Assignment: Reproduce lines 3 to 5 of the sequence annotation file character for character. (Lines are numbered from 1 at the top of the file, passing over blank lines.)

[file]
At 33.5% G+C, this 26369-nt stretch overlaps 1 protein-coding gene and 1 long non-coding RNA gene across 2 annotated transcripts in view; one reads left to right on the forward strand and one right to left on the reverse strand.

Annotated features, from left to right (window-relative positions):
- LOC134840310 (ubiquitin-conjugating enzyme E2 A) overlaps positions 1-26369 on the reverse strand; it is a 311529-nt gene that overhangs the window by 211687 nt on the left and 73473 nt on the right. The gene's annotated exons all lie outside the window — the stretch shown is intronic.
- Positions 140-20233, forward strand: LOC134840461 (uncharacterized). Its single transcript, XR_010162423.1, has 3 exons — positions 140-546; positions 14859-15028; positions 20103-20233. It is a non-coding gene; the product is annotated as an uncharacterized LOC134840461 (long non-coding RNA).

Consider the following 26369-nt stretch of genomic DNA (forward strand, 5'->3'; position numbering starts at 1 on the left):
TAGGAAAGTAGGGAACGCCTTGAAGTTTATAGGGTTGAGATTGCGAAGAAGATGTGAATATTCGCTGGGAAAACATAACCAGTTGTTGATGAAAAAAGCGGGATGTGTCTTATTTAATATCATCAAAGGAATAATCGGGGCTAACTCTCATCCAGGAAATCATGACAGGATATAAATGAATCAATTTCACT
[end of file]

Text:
- LOC134840310 (ubiquitin-conjugating enzyme E2 A) overlaps positions 1-26369 on the reverse strand; it is a 311529-nt gene that overhangs the window by 211687 nt on the left and 73473 nt on the right. The gene's annotated exons all lie outside the window — the stretch shown is intronic.
- Positions 140-20233, forward strand: LOC134840461 (uncharacterized). Its single transcript, XR_010162423.1, has 3 exons — positions 140-546; positions 14859-15028; positions 20103-20233. It is a non-coding gene; the product is annotated as an uncharacterized LOC134840461 (long non-coding RNA).

Consider the following 26369-nt stretch of genomic DNA (forward strand, 5'->3'; position numbering starts at 1 on the left):